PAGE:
June 12, 2019

PRA published a letter to CEOs, from Melanie Beaman (Director, UK Deposit-takers Supervision) communicating the overall findings from the review of 20 non-systemic deposit taking firms with different business models and activities. The letter summarizes findings from the review, which covers three elements: Internal Capital Adequacy Assessment Process (ICAAP) stress testing, based on the BoE published 2018 stress scenario; asset quality reviews; and funding and lending analysis. The review aimed to test the financial resilience of fast-growing firms and enhance the PRA knowledge of the funding and lending markets in which they operate. The letter highlights the aspects of risk management and control that the regulator considers all firms should be adopting.

In the review of stress test outcomes, the overall concern was that fast-growing firms could be underestimating the potential losses that could arise on their loan portfolios under the given scenario. In reviewing their own stress test results, few fast-growing firms explicitly took account of the average impairment rates that are published as part of the results of the BoE annual stress test for the major UK banks. Although these published numbers are average rates on broad portfolios, so may not be directly applicable, they are a helpful reference point and cross-check for an assessment of the risk profile of a particular loan book and how it might behave under stress. In general, the fast-growing firms exhibit concentrations in higher-risk market segments, which may be more vulnerable to stress. The letter states that all firms should ensure that risk concentration is taken into account in their provisioning and stress models. All firms should ensure that the management actions they propose in their ICAAP stress test are consistent with the stress scenario used.

The asset quality review found that risk appetite statements of these fast-growing firms tended to be high level and did not fully capture risks or include sufficiently granular metrics to enable the level of risk to be adequately monitored. Certain areas of weakness were also observed in some fast-growing firms’ information provided to management and boards (MI). Firms can seek to address this through broadening the range of risk metrics and enhancing both data quality and risk MI, as and when individual portfolios become more material in size. In some cases, forbearance practices were not in line with industry standards; poor practice could potentially mask the level of arrears, delay appropriate recovery actions and thus impact overall book performance in a downturn. PRA observes that firms benefit from MI, which provides sufficiently detailed information on key loan book risk characteristics or combinations of risk characteristics, which could identify potentially vulnerable segments.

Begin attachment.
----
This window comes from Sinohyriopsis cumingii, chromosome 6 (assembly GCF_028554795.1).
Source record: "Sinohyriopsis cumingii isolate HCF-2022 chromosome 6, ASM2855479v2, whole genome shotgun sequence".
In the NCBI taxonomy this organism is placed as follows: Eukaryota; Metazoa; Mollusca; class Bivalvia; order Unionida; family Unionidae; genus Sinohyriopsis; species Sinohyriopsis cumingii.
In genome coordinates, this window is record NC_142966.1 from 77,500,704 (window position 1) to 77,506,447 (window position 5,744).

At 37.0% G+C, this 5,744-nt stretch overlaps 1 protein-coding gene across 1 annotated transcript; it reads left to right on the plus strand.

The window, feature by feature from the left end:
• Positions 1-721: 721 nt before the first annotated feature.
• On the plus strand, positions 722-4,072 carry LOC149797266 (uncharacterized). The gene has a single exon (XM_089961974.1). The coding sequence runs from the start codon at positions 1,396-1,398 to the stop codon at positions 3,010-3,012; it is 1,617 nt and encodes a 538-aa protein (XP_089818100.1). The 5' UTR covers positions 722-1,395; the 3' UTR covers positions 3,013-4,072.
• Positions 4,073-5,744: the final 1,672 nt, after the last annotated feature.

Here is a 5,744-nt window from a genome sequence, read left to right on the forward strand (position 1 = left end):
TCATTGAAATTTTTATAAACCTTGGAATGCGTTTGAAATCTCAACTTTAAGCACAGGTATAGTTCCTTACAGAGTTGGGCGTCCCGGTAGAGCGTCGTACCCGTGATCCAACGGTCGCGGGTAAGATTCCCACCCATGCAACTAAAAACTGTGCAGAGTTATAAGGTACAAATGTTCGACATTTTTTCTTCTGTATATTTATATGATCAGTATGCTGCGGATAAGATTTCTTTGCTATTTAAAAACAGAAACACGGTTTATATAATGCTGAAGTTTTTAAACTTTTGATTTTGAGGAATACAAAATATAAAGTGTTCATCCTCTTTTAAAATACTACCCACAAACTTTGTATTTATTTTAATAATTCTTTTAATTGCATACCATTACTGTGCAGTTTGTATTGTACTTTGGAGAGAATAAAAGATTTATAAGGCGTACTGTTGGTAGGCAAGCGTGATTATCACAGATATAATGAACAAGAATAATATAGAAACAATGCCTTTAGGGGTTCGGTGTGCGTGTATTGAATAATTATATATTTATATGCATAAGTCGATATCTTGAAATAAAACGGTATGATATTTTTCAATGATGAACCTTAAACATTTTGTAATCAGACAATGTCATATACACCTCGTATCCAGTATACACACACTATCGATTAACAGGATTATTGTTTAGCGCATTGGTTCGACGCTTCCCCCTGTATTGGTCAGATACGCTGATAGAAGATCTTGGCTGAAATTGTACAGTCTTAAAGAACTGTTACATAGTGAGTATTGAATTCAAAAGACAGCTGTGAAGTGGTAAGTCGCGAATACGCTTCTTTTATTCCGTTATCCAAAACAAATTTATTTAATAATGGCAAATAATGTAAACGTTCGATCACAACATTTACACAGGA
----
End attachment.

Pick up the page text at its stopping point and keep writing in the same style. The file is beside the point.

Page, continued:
The review also shows that a number of fast-growing firms exhibited a lack of diversity in funding sources, being almost entirely reliant on funding from competitively priced, short-term fixed rate retail deposits. Fast-growing firms were not found to be disproportionately reliant on wholesale funding. The analysis showed an element of over optimism in funding spreads assumed in many firms’ plans. More widely, most firms’ pursuit of aggressive balance sheet growth targets was driven from the asset side of the balance sheet, requiring firms to maximize funding from all available funding sources, including non-core funding such as secured funding, wholesale funding, SME, and corporate deposits, all of which could increase execution and refinance risks. However, better firms took into account various market pressures as well as their own ability to differentiate pricing on both sides of the balance sheet in both their baseline and stress testing projections.

 

Related Link: Letter

 

Keywords: Europe, UK, Banking, Fast Growing Firms, Governance, Risk Appetite, ICAAP, Stress Testing, Asset Quality Review, PRA

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